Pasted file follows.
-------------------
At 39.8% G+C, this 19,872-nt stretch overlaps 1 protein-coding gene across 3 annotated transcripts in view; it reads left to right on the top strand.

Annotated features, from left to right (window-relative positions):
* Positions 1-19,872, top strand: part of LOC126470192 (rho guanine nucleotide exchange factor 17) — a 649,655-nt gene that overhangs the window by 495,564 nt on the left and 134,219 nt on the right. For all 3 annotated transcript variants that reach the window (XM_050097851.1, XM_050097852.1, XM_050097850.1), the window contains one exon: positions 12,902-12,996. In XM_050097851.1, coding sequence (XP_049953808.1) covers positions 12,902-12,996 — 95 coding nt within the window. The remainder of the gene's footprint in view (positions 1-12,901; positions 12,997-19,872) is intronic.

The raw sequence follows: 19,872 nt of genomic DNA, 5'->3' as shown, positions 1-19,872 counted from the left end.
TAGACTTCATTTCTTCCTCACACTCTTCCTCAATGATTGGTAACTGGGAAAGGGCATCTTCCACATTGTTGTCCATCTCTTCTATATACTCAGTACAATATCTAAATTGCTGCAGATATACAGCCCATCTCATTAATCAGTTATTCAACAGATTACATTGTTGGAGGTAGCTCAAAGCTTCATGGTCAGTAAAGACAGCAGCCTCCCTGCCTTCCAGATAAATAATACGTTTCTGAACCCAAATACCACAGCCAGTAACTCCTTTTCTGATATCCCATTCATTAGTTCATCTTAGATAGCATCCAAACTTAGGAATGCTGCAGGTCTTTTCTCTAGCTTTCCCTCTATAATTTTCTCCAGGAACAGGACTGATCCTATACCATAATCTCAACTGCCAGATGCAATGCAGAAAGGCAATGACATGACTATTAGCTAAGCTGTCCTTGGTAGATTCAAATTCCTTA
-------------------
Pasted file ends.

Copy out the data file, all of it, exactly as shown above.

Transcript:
At 39.8% G+C, this 19,872-nt stretch overlaps 1 protein-coding gene across 3 annotated transcripts in view; it reads left to right on the top strand.

Annotated features, from left to right (window-relative positions):
* Positions 1-19,872, top strand: part of LOC126470192 (rho guanine nucleotide exchange factor 17) — a 649,655-nt gene that overhangs the window by 495,564 nt on the left and 134,219 nt on the right. For all 3 annotated transcript variants that reach the window (XM_050097851.1, XM_050097852.1, XM_050097850.1), the window contains one exon: positions 12,902-12,996. In XM_050097851.1, coding sequence (XP_049953808.1) covers positions 12,902-12,996 — 95 coding nt within the window. The remainder of the gene's footprint in view (positions 1-12,901; positions 12,997-19,872) is intronic.

The raw sequence follows: 19,872 nt of genomic DNA, 5'->3' as shown, positions 1-19,872 counted from the left end.
TAGACTTCATTTCTTCCTCACACTCTTCCTCAATGATTGGTAACTGGGAAAGGGCATCTTCCACATTGTTGTCCATCTCTTCTATATACTCAGTACAATATCTAAATTGCTGCAGATATACAGCCCATCTCATTAATCAGTTATTCAACAGATTACATTGTTGGAGGTAGCTCAAAGCTTCATGGTCAGTAAAGACAGCAGCCTCCCTGCCTTCCAGATAAATAATACGTTTCTGAACCCAAATACCACAGCCAGTAACTCCTTTTCTGATATCCCATTCATTAGTTCATCTTAGATAGCATCCAAACTTAGGAATGCTGCAGGTCTTTTCTCTAGCTTTCCCTCTATAATTTTCTCCAGGAACAGGACTGATCCTATACCATAATCTCAACTGCCAGATGCAATGCAGAAAGGCAATGACATGACTATTAGCTAAGCTGTCCTTGGTAGATTCAAATTCCTTA